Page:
Tuesday, July 26, 2011

F&C Rewind: The Taliban Approves of Your Child's Lunch

UPDATE: Last year, I blogged about how Americans have at their fingertips the tools and resources to eat healthier foods more than ever before, in particular amongst children.  But, ultimately that responsibility lies with the parents.

Today, a very loud signal echoed back from that call in the form of a cave-in (even if small) from McDonalds.  Fresh fruit will be included in Happy Meals and French fries will be halved.  In some cases, you will be able to opt out of fries.

This is still a long way from giving children a sensible meal that comes with the marketing muscle of McDonalds, but it's a start. In fact, I made this challenge:  "If you don't think you can fight the big corporations, or if you think you don't have a choice or a voice, just think how McDonald's would react to losing a market share to people eating healthy.  They wouldn't like it, not one little bit. "
There are lots of issues to debate with this news, but in the mean time, I offer this blog post again to remind anyone who this subject is dear to, more and more these days, it's necessary to have your voice heard. 
Here's a good one.  CNN reports that 27% of young adults (17-24 years of age) are ineligible to join the armed services...because they don't meet the physical requirement.  The study says that obesity is the number one cause.  Retired generals and military types called the youths "too fat to fight"; but, rather more disturbing is that "75% of young Americans between the ages of 17 to 24 do not qualify for the military because of failure to graduate [from high school], criminal records or physical problems."

Let that sink in for a sec.

I clicked on the article because the teaser was about how school lunches are "a national security risk".  I am very passionate about the subject of school lunches, but more generally, how we feed our kids.  I can see where they were going with that link, but it's kind of a stretch.  I'd say the bigger threat to national security is education.  Clearly we need an overhaul of lunch programs so that kids are fed meals that don't double and triple load on carbs, rely on frying to give flavor and will provide actual nutritional value that isn't cooked completely out, say when broccoli becomes the color of an army jeep.

The "give a man a fish" rule of logic is in effect here.  If children have access to the knowledge they need to feed themselves in a safe and healthy manner, they'll develop good eating habits.  Don't just give 'em tuna salad on wheat and call it a day.  I remember when I was in school, the class called "health" was not about dietary tips.  If it was, maybe no one remembered because the subject competed with the more popular subject of "how to lose your virginity".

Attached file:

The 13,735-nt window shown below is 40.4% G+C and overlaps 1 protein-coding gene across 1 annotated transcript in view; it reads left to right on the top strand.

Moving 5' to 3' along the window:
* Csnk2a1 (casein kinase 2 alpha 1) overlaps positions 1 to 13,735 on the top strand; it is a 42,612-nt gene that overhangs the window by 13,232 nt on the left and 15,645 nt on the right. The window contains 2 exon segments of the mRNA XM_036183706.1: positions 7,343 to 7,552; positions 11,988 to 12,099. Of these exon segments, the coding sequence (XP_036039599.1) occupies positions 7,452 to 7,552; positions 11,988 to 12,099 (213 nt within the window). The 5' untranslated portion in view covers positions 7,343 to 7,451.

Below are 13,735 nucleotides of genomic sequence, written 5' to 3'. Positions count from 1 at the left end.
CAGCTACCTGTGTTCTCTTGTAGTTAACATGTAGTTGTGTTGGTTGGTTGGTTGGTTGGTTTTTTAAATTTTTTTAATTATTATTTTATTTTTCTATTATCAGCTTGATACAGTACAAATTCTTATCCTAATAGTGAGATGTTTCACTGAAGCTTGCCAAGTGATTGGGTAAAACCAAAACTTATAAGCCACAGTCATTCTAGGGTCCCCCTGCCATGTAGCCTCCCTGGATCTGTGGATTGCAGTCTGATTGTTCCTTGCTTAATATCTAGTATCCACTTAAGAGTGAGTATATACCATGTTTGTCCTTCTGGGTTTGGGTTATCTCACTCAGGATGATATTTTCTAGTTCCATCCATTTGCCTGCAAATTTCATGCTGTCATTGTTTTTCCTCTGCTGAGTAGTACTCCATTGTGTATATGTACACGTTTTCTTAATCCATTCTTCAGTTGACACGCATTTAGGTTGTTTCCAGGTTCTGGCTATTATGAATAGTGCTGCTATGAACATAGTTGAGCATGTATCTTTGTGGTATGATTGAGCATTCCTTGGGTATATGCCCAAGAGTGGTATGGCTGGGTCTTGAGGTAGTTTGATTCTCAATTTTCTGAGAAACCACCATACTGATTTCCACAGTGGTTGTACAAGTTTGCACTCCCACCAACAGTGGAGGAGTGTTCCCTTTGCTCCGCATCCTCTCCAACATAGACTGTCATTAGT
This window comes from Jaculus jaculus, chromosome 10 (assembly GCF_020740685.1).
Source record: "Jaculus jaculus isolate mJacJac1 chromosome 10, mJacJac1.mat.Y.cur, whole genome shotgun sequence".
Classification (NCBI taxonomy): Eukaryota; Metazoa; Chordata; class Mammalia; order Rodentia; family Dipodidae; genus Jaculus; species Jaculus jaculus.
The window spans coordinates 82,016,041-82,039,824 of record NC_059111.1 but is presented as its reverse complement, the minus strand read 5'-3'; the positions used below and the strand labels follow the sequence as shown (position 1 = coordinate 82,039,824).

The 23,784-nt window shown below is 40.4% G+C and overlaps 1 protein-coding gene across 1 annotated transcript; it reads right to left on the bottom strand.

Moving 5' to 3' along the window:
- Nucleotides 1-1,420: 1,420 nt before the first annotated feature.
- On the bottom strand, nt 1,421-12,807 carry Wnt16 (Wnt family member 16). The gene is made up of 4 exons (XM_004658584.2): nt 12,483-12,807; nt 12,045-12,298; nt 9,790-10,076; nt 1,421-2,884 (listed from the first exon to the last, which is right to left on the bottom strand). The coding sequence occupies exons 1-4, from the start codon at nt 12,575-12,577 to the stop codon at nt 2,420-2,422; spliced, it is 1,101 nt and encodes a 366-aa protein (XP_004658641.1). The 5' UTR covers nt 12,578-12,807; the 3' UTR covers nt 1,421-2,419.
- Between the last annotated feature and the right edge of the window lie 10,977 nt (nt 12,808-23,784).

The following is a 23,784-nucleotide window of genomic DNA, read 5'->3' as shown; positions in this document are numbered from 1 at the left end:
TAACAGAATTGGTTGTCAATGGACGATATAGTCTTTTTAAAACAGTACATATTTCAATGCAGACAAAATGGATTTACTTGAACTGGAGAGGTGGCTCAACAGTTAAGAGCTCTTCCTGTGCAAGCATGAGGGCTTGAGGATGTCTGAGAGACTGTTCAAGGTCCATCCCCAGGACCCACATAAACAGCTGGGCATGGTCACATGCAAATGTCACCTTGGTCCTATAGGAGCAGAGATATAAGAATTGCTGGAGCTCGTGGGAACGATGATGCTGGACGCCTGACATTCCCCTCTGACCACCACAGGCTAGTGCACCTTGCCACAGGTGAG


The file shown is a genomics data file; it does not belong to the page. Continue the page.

But, the onus is on the school system to make sure kids have access to these options.  Pfft- scrap that- the onus is on the system to provide only healthy options.  If Junior wants to bring the belly-buster special to school five days a week, let him: at least the schools would be doing their part.  But, then comes the next important part: parent accountability.

Twenty years ago, who taught you about using a computer?  I can tell you the answer was NOT your parents.  To assume that parents have the inherent knowledge to provide good tasting, nutritious meals, is just assuming too much.  Again, it's back to education.  The mass producers of "easy" and "quick" meals of all sorts have done their homework, gang.  They know how many meals a week we don't cook.  They know how busy we are, how much money we spend on take-home meals and they provide hundreds upon hundreds of products that are supposed to make our lives easier.  Yeah- a hot dog and chips is easy, too.  

Ahhh, but there's the rub.  I live in absolute guilt that I allow my daughter to eat a "Lunchables" meal because she spotted one at the store and at only three years of age, recognized it is something "fun" that she wanted.  No one told her what it was, no cartoon characters on it; it was at the right height with the right colors on the box in the grocery store.  She swiped it off the shelf and literally ran away with it. Since birth, she has always eaten all the foods we eat.  Roasted and braised meats, fresh fish, cheeses, root veggies, grains of all sorts, and just about every vegetable I'd ever turned my nose up at when I was a kid.  But, all it took was one time to cave in and say, "oh- it's just for fun, it's no big deal" (said the crack user to his pusher).  

So one day, when I decided to lay down the law, I took a ring mold cutter and cut real cheddar cheese and real baked ham into little circles and put in some simple crackers to see if the little Oscar Mayer meth-head would notice.  She did not.  The next month, I discovered Grammy sent home some Lipton noodle soup in a packet with her.  I was rushed, it was convenient, I made it, and she ate the hell out of it and asked for more.  Checked the label, sodium level was at 29% of RDA and contained MSG.  They got me again.  

And don't get me started on ketchup: gateway drug.

See, I'm not getting preachy, but even if we choose to not feed ourselves well, we need to get the kids we bred to a point in their lives where they can make informed, smart decisions about the future of their health.  I'd very much like to see new generations learn how to properly cook vegetables and enjoy them as much as any fried potato.  I'd like to see proteins from meat and fish become an equally shared portion of the plate, not the main event.  And, I'd like to see restaurants and grocers that specialize in this kind of trend flourish, profit and grow to a majority.  

If you don't think you can fight the big corporations, or if you think you don't have a choice or a voice, just think how McDonald's would react to losing a market share to people eating healthy.  They wouldn't like it, not one little bit.  And so, they would be forced to win-back what they lost to that ever-growing segment of the population who want more variety and more nutritious options.  No?  Maybe the Colonels were right then.  Maybe we are too fat to fight.